Young investor round-up – your quick digest

Iona Bain

Europe – worth another look?

After the recent Dutch elections failed to produce the populist revolt that many commentators expected, should we be keeping an open mind about Europe as an investment opportunity? Top industry veteran Darius McDermott seems to think so. Writing in City A.M. recently, the managing director of Chelsea Financial Services said the ongoing rallies in UK and US markets could be a distraction from possible bargains on the continent. “European shares are reasonably “cheap”. The overarching reason for this is of course that markets are currently pricing in all the political risk we’ve already talked about. Relative to other major developed markets, however, such as the US and the UK, which have both been trading around record highs, there may be some very attractively priced stock opportunities in Europe, particularly for long-term investors who are happy to ride our volatility.”

Inflation set to jump to “5 – 7 per cent”

Whether you’re an investor or not, the spectre of inflation is bound to loom large in your financial affairs. With the announcement of inflation going up to 2.3 per cent in February, higher than anticipated, fund managers have been warning young consumers to expect more of the same. James Clunie, manager of the Jupiter Absolute Return Fund, said the rate of inflation could go as high as 5 – 7 per cent in our working lifetime. Speaking at the Jupiter Investment Dinner last week, Mr Clunie said: “Everything we have expected or known about inflation has changed. At some point in the years ahead, a great inflation is coming, and it will come because it suits policymakers for it to come, because that will help to wipe out the national debt.”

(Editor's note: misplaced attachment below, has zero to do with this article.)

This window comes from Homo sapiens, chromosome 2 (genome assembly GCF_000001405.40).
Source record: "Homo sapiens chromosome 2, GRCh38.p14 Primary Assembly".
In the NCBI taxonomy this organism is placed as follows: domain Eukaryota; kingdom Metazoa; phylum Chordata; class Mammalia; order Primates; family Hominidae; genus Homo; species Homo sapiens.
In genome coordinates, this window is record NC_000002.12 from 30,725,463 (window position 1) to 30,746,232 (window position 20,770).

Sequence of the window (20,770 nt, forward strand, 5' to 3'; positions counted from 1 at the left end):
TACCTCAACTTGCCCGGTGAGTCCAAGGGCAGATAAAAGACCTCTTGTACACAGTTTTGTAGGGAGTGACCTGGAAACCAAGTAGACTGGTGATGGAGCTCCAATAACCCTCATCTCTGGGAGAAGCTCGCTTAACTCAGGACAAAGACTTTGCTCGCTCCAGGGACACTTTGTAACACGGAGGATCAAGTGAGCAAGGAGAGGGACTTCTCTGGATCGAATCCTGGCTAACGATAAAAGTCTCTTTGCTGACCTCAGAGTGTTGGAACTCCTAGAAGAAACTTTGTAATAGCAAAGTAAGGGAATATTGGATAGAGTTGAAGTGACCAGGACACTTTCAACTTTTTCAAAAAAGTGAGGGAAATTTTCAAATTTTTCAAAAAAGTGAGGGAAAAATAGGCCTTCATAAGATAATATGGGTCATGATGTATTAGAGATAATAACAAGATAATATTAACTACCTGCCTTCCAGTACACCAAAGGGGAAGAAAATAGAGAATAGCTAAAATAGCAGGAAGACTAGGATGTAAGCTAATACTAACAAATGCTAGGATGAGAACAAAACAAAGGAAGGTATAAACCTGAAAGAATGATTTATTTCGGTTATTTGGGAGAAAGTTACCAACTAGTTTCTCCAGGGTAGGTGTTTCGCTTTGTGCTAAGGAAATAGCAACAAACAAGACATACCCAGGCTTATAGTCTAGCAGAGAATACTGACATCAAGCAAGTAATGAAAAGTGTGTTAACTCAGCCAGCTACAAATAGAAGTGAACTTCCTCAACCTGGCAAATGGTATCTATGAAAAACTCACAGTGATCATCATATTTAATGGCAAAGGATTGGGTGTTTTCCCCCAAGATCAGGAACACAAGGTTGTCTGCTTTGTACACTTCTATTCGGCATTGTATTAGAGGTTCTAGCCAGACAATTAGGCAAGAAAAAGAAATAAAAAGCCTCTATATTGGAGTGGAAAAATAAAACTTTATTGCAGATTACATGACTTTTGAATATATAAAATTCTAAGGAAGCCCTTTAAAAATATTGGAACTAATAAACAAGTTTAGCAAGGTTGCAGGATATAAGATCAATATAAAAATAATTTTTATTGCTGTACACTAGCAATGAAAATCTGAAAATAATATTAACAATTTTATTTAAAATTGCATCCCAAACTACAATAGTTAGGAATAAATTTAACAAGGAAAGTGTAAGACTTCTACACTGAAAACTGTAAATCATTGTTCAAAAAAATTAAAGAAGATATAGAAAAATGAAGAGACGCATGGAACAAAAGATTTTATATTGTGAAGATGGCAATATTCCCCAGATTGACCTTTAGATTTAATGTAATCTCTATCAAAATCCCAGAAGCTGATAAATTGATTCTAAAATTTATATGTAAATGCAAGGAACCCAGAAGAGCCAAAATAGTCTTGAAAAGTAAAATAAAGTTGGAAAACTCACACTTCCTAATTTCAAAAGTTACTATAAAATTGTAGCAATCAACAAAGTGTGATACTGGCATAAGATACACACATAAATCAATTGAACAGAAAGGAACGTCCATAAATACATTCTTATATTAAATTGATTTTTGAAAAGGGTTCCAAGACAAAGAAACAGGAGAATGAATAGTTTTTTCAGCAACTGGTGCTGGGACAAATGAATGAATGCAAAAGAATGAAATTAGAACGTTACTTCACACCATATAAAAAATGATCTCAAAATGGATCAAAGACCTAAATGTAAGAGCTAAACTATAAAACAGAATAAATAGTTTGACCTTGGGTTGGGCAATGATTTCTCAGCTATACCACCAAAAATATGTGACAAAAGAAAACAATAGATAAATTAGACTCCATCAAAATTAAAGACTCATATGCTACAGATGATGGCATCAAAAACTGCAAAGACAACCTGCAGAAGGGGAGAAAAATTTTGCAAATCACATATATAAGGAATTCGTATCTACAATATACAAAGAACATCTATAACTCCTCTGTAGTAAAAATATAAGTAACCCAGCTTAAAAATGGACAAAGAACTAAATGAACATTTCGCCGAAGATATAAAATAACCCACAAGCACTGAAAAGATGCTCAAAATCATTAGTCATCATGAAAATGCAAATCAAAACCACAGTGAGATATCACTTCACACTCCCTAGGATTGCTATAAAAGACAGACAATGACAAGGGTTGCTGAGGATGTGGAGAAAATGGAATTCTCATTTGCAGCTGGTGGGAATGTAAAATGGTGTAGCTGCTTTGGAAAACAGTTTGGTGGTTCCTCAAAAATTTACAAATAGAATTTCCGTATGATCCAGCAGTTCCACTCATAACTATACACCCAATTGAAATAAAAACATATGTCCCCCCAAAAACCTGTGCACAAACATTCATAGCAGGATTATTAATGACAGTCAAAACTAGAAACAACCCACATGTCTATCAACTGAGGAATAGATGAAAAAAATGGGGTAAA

Two-thirds of Junior Isa investors wasting away in cash

This astonishing figure came courtesy of Nick Kirrage, co-head of the global value team at Schroders, who was speaking at the fund house’s annual investment dinner last Wednesday. He said levels of “distrust” in investment were so high that people were willing to let an 18 year investment sit in cash. “If you’re buying for five years plus, I would be staggered if we saw an end to the rallies we have recently had and since inflation is a pretty good bet to make, you are very likely to make a return. It is astonishing that most people who are investing their money for 18 years would put it into cash.”

Get in touch via the comment form or social media – we love to hear from ya. Please remember that the above does not constitute financial advice, and any of the firms, fund managers or strategies mentioned are not necessarily endorsed by the blog. Your investments can go up and down, you may not get back what you put in and the past is not always a reliable guide to the future.

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